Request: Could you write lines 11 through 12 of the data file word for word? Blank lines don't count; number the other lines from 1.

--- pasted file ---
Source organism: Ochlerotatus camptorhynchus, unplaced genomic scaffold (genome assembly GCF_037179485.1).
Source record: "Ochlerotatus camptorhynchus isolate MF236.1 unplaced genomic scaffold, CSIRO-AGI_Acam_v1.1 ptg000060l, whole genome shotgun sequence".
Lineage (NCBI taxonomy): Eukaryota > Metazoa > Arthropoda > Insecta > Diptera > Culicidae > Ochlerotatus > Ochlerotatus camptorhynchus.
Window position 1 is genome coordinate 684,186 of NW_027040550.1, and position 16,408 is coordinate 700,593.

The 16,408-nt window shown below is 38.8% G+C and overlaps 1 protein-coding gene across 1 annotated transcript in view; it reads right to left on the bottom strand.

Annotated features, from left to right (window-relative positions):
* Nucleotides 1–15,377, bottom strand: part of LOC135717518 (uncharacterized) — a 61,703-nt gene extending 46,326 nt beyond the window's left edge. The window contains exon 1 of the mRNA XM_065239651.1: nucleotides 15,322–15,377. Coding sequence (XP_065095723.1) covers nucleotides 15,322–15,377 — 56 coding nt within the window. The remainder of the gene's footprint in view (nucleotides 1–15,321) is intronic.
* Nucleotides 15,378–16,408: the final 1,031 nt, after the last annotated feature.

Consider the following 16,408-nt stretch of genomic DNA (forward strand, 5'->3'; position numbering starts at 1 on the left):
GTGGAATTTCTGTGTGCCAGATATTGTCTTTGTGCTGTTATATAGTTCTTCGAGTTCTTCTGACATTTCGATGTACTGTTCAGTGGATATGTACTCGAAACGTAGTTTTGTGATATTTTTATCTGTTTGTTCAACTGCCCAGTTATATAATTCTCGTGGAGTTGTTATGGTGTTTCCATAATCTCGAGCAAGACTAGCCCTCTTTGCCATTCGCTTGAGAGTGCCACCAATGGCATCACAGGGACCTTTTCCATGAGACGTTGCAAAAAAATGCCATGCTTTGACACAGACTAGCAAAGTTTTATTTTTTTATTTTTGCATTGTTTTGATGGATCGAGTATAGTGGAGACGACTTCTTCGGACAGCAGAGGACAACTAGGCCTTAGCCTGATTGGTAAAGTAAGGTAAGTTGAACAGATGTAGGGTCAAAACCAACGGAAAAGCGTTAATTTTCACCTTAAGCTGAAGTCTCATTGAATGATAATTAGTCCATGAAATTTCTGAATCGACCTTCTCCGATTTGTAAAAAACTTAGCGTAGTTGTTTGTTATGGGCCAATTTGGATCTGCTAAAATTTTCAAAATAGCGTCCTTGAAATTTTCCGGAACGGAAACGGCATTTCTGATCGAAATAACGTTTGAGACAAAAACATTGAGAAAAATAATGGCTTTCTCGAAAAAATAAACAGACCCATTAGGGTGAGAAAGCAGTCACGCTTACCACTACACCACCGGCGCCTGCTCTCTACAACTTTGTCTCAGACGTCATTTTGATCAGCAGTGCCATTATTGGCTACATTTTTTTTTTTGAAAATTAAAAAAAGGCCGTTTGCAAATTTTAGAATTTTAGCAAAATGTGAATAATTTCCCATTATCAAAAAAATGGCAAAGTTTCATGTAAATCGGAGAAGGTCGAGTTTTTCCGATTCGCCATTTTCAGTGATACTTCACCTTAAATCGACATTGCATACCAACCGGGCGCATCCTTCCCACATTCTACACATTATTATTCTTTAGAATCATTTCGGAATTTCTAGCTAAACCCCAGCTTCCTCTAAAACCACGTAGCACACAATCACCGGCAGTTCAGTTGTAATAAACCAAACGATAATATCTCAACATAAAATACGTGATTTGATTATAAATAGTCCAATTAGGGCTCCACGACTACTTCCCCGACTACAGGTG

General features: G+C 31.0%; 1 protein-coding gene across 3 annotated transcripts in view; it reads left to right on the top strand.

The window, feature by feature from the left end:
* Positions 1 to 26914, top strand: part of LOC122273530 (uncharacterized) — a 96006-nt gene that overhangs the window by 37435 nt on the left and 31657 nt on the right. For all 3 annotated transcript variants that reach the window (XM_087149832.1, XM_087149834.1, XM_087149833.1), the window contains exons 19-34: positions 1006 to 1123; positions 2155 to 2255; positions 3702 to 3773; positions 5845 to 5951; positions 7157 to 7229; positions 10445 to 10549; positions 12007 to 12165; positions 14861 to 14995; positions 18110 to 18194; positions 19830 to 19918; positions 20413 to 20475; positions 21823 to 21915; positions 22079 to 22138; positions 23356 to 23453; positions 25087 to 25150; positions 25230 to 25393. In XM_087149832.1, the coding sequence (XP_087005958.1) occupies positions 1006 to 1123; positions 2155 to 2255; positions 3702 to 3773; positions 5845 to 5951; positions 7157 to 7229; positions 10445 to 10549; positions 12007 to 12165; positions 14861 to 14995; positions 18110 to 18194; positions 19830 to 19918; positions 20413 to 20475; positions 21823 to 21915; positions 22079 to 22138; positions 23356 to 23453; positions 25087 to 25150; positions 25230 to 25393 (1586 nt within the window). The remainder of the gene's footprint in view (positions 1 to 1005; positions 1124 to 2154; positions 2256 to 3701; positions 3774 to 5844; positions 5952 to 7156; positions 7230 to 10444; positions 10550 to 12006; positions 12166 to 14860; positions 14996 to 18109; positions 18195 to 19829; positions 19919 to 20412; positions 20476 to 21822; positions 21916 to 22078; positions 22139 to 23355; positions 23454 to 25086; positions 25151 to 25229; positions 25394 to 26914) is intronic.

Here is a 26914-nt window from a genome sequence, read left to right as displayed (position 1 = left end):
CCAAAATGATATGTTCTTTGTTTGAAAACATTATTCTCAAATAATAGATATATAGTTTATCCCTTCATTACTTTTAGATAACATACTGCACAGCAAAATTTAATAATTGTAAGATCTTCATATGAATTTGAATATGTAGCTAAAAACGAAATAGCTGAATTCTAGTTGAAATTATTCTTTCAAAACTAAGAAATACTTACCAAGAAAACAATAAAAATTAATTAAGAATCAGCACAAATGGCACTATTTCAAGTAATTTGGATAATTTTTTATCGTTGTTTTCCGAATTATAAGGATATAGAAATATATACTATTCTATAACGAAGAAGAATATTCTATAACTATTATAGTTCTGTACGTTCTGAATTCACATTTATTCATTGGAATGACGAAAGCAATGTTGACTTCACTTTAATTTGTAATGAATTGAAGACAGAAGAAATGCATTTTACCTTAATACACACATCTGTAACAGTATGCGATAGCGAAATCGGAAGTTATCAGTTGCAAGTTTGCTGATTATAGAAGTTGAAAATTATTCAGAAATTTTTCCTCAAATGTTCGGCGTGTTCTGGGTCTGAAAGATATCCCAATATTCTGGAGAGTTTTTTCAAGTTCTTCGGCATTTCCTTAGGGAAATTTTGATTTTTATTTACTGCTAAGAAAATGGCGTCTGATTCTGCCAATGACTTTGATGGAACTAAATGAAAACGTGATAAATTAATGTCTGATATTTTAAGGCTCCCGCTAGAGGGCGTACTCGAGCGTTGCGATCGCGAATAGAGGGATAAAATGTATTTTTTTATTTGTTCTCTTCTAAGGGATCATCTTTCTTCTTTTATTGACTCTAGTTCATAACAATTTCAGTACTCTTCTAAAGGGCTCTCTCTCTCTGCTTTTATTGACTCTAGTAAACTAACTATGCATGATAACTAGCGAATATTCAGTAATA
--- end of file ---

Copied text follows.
General features: G+C 31.0%; 1 protein-coding gene across 3 annotated transcripts in view; it reads left to right on the top strand.

The window, feature by feature from the left end: